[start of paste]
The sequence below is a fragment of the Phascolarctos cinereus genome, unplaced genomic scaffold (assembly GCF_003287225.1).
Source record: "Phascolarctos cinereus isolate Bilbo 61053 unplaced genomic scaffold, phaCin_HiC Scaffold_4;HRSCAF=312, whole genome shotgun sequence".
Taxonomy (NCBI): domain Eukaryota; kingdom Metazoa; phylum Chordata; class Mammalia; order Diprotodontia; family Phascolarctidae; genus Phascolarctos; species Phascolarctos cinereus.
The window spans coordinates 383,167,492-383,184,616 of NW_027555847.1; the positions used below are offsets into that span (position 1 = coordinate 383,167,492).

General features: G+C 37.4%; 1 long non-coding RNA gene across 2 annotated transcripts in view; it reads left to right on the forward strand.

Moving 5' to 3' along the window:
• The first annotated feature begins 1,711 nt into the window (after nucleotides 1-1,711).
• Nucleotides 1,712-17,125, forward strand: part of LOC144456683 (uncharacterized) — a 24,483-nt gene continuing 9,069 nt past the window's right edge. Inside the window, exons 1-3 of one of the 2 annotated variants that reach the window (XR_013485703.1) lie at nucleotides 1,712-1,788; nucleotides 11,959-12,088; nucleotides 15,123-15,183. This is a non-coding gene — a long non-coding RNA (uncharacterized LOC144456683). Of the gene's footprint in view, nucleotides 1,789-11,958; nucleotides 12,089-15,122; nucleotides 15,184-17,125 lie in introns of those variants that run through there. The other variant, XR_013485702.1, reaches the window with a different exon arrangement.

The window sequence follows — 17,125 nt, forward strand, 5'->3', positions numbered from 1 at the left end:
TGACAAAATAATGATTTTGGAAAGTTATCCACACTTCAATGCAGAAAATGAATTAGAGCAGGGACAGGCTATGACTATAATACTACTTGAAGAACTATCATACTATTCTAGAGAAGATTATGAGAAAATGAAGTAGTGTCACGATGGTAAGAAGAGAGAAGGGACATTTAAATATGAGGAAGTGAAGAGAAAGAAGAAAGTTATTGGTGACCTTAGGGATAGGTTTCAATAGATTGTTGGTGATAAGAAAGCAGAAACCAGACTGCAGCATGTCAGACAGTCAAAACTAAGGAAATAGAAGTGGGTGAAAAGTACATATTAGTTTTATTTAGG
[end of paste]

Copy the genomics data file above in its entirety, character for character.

The sequence below is a fragment of the Phascolarctos cinereus genome, unplaced genomic scaffold (assembly GCF_003287225.1).
Source record: "Phascolarctos cinereus isolate Bilbo 61053 unplaced genomic scaffold, phaCin_HiC Scaffold_4;HRSCAF=312, whole genome shotgun sequence".
Taxonomy (NCBI): domain Eukaryota; kingdom Metazoa; phylum Chordata; class Mammalia; order Diprotodontia; family Phascolarctidae; genus Phascolarctos; species Phascolarctos cinereus.
The window spans coordinates 383,167,492-383,184,616 of NW_027555847.1; the positions used below are offsets into that span (position 1 = coordinate 383,167,492).

General features: G+C 37.4%; 1 long non-coding RNA gene across 2 annotated transcripts in view; it reads left to right on the forward strand.

Moving 5' to 3' along the window:
• The first annotated feature begins 1,711 nt into the window (after nucleotides 1-1,711).
• Nucleotides 1,712-17,125, forward strand: part of LOC144456683 (uncharacterized) — a 24,483-nt gene continuing 9,069 nt past the window's right edge. Inside the window, exons 1-3 of one of the 2 annotated variants that reach the window (XR_013485703.1) lie at nucleotides 1,712-1,788; nucleotides 11,959-12,088; nucleotides 15,123-15,183. This is a non-coding gene — a long non-coding RNA (uncharacterized LOC144456683). Of the gene's footprint in view, nucleotides 1,789-11,958; nucleotides 12,089-15,122; nucleotides 15,184-17,125 lie in introns of those variants that run through there. The other variant, XR_013485702.1, reaches the window with a different exon arrangement.

The window sequence follows — 17,125 nt, forward strand, 5'->3', positions numbered from 1 at the left end:
TGACAAAATAATGATTTTGGAAAGTTATCCACACTTCAATGCAGAAAATGAATTAGAGCAGGGACAGGCTATGACTATAATACTACTTGAAGAACTATCATACTATTCTAGAGAAGATTATGAGAAAATGAAGTAGTGTCACGATGGTAAGAAGAGAGAAGGGACATTTAAATATGAGGAAGTGAAGAGAAAGAAGAAAGTTATTGGTGACCTTAGGGATAGGTTTCAATAGATTGTTGGTGATAAGAAAGCAGAAACCAGACTGCAGCATGTCAGACAGTCAAAACTAAGGAAATAGAAGTGGGTGAAAAGTACATATTAGTTTTATTTAGG